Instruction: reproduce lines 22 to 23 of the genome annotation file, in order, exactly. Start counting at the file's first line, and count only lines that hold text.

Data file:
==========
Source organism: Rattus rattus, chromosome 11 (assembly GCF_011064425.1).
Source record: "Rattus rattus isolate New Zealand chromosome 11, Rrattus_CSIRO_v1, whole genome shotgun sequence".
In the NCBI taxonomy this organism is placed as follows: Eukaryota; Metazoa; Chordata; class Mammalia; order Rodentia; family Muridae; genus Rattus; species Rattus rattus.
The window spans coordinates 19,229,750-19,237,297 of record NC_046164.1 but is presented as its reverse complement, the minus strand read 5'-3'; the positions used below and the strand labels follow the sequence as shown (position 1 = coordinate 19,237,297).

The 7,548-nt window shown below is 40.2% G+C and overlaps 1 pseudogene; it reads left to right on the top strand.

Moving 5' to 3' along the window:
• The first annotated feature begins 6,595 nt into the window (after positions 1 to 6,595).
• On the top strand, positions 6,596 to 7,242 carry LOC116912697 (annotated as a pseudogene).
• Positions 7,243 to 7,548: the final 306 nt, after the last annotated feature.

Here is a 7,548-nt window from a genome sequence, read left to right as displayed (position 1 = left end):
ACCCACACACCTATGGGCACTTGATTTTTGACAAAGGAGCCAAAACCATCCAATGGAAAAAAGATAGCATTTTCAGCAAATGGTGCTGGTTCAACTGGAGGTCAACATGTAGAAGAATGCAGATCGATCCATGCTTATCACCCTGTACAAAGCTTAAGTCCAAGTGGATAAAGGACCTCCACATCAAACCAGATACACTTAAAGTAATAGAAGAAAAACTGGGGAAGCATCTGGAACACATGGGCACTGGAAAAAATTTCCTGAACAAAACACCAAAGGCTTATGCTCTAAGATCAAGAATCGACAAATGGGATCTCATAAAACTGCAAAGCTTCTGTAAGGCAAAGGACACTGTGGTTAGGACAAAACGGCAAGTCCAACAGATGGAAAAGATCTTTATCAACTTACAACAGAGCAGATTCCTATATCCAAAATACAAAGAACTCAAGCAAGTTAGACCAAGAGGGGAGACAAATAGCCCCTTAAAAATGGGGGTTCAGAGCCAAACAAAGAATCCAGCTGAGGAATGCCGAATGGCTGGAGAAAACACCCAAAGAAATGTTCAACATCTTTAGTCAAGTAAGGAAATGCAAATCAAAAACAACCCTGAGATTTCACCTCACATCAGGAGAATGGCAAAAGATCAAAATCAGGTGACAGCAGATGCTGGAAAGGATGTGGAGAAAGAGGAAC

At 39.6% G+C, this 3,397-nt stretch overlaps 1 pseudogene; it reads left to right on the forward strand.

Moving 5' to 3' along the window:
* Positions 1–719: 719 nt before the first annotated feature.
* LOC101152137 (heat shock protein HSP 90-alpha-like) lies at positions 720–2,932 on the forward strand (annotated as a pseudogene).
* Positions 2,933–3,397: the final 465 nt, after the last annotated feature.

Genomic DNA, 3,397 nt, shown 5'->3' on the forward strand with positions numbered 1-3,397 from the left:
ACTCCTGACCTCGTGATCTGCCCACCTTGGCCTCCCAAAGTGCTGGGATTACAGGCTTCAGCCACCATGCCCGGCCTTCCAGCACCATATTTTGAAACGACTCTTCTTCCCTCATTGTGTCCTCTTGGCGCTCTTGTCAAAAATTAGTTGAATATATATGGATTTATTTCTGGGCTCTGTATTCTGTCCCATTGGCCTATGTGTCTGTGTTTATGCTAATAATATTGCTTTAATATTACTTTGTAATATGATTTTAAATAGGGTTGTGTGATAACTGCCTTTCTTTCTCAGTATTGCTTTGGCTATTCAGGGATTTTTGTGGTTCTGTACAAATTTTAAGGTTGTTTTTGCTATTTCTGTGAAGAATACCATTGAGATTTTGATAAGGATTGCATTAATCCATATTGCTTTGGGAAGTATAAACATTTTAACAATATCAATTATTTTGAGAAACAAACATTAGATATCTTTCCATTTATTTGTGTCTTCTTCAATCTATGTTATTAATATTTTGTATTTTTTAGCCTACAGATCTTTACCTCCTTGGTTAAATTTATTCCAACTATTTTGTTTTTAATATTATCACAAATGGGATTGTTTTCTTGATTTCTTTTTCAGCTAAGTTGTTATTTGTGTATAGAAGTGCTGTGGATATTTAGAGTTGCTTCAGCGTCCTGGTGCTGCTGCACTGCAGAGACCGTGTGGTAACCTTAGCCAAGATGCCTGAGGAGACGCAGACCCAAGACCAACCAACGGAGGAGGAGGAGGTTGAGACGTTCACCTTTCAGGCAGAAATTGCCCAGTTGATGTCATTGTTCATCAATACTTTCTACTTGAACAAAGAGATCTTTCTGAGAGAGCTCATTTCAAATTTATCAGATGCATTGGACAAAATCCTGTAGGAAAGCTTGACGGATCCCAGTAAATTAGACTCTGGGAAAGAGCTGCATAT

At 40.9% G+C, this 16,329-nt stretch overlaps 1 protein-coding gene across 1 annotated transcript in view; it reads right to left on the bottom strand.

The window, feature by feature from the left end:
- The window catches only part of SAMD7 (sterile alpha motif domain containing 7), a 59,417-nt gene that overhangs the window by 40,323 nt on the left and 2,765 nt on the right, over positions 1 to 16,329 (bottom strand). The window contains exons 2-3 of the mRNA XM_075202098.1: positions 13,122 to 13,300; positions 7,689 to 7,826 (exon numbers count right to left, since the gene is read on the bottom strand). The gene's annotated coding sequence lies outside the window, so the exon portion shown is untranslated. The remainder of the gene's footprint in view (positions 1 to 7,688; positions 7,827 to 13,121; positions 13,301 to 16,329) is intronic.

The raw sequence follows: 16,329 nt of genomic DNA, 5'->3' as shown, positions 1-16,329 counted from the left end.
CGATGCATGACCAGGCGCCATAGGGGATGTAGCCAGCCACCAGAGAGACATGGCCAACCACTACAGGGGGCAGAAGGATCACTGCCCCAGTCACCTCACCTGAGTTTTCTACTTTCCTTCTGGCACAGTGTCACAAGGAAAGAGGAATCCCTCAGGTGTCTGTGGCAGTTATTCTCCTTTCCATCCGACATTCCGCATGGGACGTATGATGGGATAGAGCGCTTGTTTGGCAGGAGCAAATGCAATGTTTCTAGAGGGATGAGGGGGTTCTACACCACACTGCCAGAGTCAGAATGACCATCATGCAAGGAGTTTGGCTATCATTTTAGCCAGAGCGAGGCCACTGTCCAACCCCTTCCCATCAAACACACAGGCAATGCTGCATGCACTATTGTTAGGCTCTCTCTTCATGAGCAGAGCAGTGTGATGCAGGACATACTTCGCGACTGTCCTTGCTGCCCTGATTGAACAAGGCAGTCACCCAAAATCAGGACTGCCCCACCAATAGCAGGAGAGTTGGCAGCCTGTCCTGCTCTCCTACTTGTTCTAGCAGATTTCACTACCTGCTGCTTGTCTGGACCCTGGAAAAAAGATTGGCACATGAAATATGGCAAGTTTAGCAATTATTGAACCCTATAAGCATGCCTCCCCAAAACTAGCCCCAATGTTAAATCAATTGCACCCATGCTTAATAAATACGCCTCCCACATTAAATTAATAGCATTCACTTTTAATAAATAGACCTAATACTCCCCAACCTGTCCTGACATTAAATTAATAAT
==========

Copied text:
The raw sequence follows: 16,329 nt of genomic DNA, 5'->3' as shown, positions 1-16,329 counted from the left end.
CGATGCATGACCAGGCGCCATAGGGGATGTAGCCAGCCACCAGAGAGACATGGCCAACCACTACAGGGGGCAGAAGGATCACTGCCCCAGTCACCTCACCTGAGTTTTCTACTTTCCTTCTGGCACAGTGTCACAAGGAAAGAGGAATCCCTCAGGTGTCTGTGGCAGTTATTCTCCTTTCCATCCGACATTCCGCATGGGACGTATGATGGGATAGAGCGCTTGTTTGGCAGGAGCAAATGCAATGTTTCTAGAGGGATGAGGGGGTTCTACACCACACTGCCAGAGTCAGAATGACCATCATGCAAGGAGTTTGGCTATCATTTTAGCCAGAGCGAGGCCACTGTCCAACCCCTTCCCATCAAACACACAGGCAATGCTGCATGCACTATTGTTAGGCTCTCTCTTCATGAGCAGAGCAGTGTGATGCAGGACATACTTCGCGACTGTCCTTGCTGCCCTGATTGAACAAGGCAGTCACCCAAAATCAGGACTGCCCCACCAATAGCAGGAGAGTTGGCAGCCTGTCCTGCTCTCCTACTTGTTCTAGCAGATTTCACTACCTGCTGCTTGTCTGGACCCTGGAAAAAAGATTGGCACATGAAATATGGCAAGTTTAGCAATTATTGAACCCTATAAGCATGCCTCCCCAAAACTAGCCCCAATGTTAAATCAATTGCACCCATGCTTAATAAATACGCCTCCCACATTAAATTAATAGCATTCACTTTTAATAAATAGACCTAATACTCCCCAACCTGTCCTGACATTAAATTAATAAT